The planters used in this study included both a 16 and 24 row unit. Spring tillage was conducted with a 45 foot field cultivator.

Results from these producer tests showed an average 3.3 percent overlap during planting operations. This overlap was due in part to planting point rows, but also had a significant component of overlap into perpendicular headlands.

This is associated with a delayed response of the driver to lift the planter out of the ground when entering the headland.

For spring tillage, a 7 percent overlap was measured and was mainly associated with pass-to-pass overlap of the outside section of the tillage tool into the previous field pass.

Calculating return on investment of precision ag products


Given these overlap levels, the return on investment of autosteering and swath control products can be directly measured.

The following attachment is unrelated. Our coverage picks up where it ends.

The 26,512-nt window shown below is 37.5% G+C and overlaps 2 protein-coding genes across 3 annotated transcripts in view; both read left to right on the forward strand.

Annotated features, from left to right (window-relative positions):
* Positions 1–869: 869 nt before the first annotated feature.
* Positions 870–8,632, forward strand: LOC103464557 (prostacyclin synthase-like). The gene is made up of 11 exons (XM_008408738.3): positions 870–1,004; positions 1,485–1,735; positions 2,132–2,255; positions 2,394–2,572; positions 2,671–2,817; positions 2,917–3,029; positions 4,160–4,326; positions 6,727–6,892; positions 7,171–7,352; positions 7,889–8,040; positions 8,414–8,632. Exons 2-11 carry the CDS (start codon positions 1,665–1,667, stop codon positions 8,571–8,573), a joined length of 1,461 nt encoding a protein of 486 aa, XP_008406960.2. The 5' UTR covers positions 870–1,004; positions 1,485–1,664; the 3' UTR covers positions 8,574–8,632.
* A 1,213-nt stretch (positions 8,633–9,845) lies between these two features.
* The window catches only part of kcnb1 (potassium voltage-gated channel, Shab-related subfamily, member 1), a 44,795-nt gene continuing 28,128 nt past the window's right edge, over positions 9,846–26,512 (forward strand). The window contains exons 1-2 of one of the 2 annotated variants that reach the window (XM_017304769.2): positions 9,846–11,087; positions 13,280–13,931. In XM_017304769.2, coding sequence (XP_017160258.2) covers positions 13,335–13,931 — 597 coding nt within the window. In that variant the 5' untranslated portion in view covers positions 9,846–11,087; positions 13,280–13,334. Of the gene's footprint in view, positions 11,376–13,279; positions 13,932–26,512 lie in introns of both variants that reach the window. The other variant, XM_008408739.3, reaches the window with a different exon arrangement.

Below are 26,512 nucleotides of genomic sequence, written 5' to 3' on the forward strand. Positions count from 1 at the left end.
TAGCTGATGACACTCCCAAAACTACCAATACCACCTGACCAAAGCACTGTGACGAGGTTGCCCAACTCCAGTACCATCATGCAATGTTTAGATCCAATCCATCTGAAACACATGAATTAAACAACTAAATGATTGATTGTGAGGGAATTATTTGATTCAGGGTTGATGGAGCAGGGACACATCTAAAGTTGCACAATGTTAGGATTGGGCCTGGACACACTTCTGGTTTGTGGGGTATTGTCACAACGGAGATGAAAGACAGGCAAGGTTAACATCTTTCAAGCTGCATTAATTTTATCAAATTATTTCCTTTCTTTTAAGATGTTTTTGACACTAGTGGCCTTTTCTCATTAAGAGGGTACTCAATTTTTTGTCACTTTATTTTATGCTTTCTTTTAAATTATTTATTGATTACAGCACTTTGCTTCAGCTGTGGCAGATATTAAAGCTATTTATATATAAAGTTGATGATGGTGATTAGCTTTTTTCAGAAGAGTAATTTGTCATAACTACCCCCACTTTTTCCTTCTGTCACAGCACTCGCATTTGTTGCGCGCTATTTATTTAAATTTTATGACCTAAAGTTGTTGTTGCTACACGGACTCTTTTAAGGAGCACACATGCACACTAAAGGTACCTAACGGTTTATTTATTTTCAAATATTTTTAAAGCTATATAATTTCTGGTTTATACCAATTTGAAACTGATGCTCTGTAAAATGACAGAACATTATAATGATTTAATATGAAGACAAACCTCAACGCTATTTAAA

For swath control, both the cost of seed production and the loss of yield in double planted headland areas must be considered.

Typical cost for corn seed in central Iowa is $113.80 per acre (Estimated Costs of Crop Production in Iowa– 2012, Duffy).

A conservative estimate for yield loss in double-planted areas is 12 percent based on previous research at Iowa State. For 175 bushel per acre average corn yield with a value of $6 per bushel this results in a production loss of $7.91 per acre.

Based on this analysis, the value of precision ag swath control systems in typical Iowa corn production is $7.91 per acre.

Tillage saving when using a lightbar or autosteer system can be calculated in a similar manner.

A 7 percent reduction in tillage overlap will result in approximately $1 per acre cost savings. The cost savings is less due to a lack of high cost inputs, but still justifies lightbar systems even on the most basic tillage operations.

(For a look at how precision farming is being used on one South Carolina farm, click here).